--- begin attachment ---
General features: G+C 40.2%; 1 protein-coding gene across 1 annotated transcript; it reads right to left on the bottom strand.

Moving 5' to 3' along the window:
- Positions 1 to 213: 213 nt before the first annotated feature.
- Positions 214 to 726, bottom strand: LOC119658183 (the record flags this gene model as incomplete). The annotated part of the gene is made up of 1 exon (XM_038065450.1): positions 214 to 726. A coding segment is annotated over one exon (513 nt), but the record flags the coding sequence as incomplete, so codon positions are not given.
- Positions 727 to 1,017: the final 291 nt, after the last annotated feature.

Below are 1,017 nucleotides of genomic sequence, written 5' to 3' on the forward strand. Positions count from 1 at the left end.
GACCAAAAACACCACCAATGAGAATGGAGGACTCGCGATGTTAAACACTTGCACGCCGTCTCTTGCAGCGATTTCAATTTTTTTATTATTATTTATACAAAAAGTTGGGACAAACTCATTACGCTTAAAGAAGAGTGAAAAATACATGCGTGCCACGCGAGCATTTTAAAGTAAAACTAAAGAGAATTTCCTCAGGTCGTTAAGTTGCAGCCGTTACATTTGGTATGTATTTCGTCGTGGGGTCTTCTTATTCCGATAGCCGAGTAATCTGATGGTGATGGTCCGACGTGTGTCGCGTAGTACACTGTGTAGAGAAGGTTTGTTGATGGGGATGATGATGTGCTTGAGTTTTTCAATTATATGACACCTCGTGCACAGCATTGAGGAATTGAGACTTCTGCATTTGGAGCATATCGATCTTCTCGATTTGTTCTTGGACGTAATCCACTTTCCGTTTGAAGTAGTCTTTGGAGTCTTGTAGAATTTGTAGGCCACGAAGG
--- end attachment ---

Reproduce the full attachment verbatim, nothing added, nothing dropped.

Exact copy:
General features: G+C 40.2%; 1 protein-coding gene across 1 annotated transcript; it reads right to left on the bottom strand.

Moving 5' to 3' along the window:
- Positions 1 to 213: 213 nt before the first annotated feature.
- Positions 214 to 726, bottom strand: LOC119658183 (the record flags this gene model as incomplete). The annotated part of the gene is made up of 1 exon (XM_038065450.1): positions 214 to 726. A coding segment is annotated over one exon (513 nt), but the record flags the coding sequence as incomplete, so codon positions are not given.
- Positions 727 to 1,017: the final 291 nt, after the last annotated feature.

Below are 1,017 nucleotides of genomic sequence, written 5' to 3' on the forward strand. Positions count from 1 at the left end.
GACCAAAAACACCACCAATGAGAATGGAGGACTCGCGATGTTAAACACTTGCACGCCGTCTCTTGCAGCGATTTCAATTTTTTTATTATTATTTATACAAAAAGTTGGGACAAACTCATTACGCTTAAAGAAGAGTGAAAAATACATGCGTGCCACGCGAGCATTTTAAAGTAAAACTAAAGAGAATTTCCTCAGGTCGTTAAGTTGCAGCCGTTACATTTGGTATGTATTTCGTCGTGGGGTCTTCTTATTCCGATAGCCGAGTAATCTGATGGTGATGGTCCGACGTGTGTCGCGTAGTACACTGTGTAGAGAAGGTTTGTTGATGGGGATGATGATGTGCTTGAGTTTTTCAATTATATGACACCTCGTGCACAGCATTGAGGAATTGAGACTTCTGCATTTGGAGCATATCGATCTTCTCGATTTGTTCTTGGACGTAATCCACTTTCCGTTTGAAGTAGTCTTTGGAGTCTTGTAGAATTTGTAGGCCACGAAGG